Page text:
Published on February 7, 2013 by Amy
Marten (Martes americana) are members of the family Mustelidae, which also includes wolverines, weasels and fishers. The South Slavey word for marten is “nohthee”, in North Slavey marten are “zo”, in Dogrib they are “wha” and in Gwich’in they are “tsuk”. They are also called pine marten and American marten.
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Pine martens are small, rare members of the weasel family. Their fur is soft and thick, varying in color from pale buff or yellow to reddish or dark brown. The animals’ throats are pale buff; their tails and legs are black. Two vertical black lines run above the inner corners of their eyes. In winter, long hairs grow between the toe pads on pine martens’ feet. These keep the feet warm and enable the animals to travel on snow.
Pine martens have long, bushy tails that are one-third of their total length. Like other species in the weasel family, they differ in size according to sex. The female is about three-fourths the size of the male.
Sometimes people confuse pine martens with two other members of the weasel family, fishers (Martens pennati) and stone martens (Martens foina). Fishers live in similar habitat and have similar tracks. However, they’re larger (females 20-27 inches, 4-8 pounds; males 30- 40 inches, 7-15 pounds) and darker than pine martens. Stone martens are a species native to Europe and Asia. Stone martens are 23-31 inches long (including the tail), weigh 1-4.5 pounds and are pale gray to brown with a white throat patch.
Little is known about the habits of pine martens because they’re most active at night. Unlike most members of the weasel family, pine martens (and fishers) are excellent climbers. They’ll pursue prey, such as red squirrels or chipmunks, up a tree and may climb trees to avoid danger. Martens move across the ground in a zig-zag fashion, often followed by a series of jumps. They’re solitary but curious animals.
Pine martens live in mature, dense conifer forests. They prefer woods with northern white cedar, balsam fir, spruce and eastern hemlock, especially where trees have fallen. These forests provide prey, protection and den sites. In the past, the cutting of large areas of mature conifer forests destroyed much marten habitat.
The size of a male pine marten’s territory is 5-10 square miles, while a female’s may range in size from 1-5 square miles. Pine martens generally cover their entire territory every 8-10 days as they hunt. Neither males nor females will tolerate another pine marten of the same sex in their territory. A male, however, will allow several females in his territory.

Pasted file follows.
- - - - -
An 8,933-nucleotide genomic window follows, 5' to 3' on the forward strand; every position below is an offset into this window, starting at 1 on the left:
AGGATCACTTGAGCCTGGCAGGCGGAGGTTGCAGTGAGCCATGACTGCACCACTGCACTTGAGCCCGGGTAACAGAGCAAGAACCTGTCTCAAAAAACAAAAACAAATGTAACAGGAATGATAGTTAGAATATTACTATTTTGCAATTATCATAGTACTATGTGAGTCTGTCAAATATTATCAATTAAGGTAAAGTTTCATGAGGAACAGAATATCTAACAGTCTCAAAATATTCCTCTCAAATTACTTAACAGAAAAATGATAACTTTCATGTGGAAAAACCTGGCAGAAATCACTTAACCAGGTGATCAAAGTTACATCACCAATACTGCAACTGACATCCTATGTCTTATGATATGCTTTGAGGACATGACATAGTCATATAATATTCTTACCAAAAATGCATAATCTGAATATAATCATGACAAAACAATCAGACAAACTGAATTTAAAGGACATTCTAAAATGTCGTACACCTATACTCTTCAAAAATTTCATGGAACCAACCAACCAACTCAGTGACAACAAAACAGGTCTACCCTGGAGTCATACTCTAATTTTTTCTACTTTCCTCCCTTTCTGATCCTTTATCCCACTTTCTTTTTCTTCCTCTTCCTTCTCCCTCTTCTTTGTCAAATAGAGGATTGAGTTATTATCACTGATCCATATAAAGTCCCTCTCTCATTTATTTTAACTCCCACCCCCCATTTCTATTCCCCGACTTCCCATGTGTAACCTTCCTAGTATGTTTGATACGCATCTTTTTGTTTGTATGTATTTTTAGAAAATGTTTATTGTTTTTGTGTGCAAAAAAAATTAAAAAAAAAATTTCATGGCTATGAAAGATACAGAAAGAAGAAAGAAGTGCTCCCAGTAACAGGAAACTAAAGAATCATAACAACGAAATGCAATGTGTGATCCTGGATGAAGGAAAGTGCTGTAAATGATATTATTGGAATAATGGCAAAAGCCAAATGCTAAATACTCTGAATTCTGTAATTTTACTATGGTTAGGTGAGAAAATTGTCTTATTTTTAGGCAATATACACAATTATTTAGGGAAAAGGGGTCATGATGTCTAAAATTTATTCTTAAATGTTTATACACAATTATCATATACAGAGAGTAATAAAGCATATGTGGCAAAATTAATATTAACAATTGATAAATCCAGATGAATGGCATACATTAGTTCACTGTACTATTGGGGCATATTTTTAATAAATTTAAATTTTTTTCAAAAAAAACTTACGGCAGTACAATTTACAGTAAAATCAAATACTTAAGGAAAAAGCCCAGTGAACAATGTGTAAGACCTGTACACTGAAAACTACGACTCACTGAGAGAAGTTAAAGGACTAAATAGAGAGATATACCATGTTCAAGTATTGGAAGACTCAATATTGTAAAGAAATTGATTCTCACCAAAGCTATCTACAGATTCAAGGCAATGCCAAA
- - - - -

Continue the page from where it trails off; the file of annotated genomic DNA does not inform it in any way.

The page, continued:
Pine martens are omnivores, feeding on a great variety of foods. Even though they’re at home in trees, they do most of their hunting on the ground. They have a high metabolism, thus require a lot of food for energy. This intense need for food makes them easy to trap.
Mice and other small rodents are martens’ primary prey, but they also eat squirrels, hares, shrews, birds, bird eggs, amphibians, reptiles, insects, fish, crayfish, nuts, fruits and carrion. In the winter, martens will tunnel under the snow in search of mice and other small mammals.
Pine martens first mate when they’re about two years old. During the July-August breeding season, martens (especially males) become quite aggressive and will fight. Courtship consists of playing and wrestling, followed by mating. Both males and females may mate with several partners during the breeding season.
Although the female marten’s eggs are fertilized by mid-summer, they don’t fasten to the wall of her uterus until January or February. The fetuses then develop quickly; young are born in late March or April, nine months after fertilization. The female makes a den in a hollow tree, stump or rock crevice, lines it with leaves, moss and other vegetation and gives birth to 2- 4 kits. The male takes no part in rearing the young.
The sparsely furred, newborn pine martens have their eyes closed. When the kits are five weeks old, their eyes open and the female begins to feed them meat. They’re weaned at 6-7 weeks and almost full-grown when three months old. The female leaves her kits soon after they’re weaned, when she’s able to mate again. Young martens may move out of their home territory in late summer or early fall to establish their own territories.
Historically, pine martens inhabited mature conifer forests of the northern United States north to treeline in Canada. Populations extended southward along the Sierra Nevada Mountains in California, the Rocky Mountains to New Mexico, the Great Lakes and the Ohio River Valley to southern Ohio.
Today, pine martens live across Canada and Alaska and in the Sierra Nevada Mountains, the Rocky Mountains south to Colorado and the northern parts of Minnesota, Wisconsin, Michigan, New York and the northern New England states.
As a species, pine martens are not endangered in the U.S. or Canada. In some parts of their range, however, martens have been extirpated or are endangered.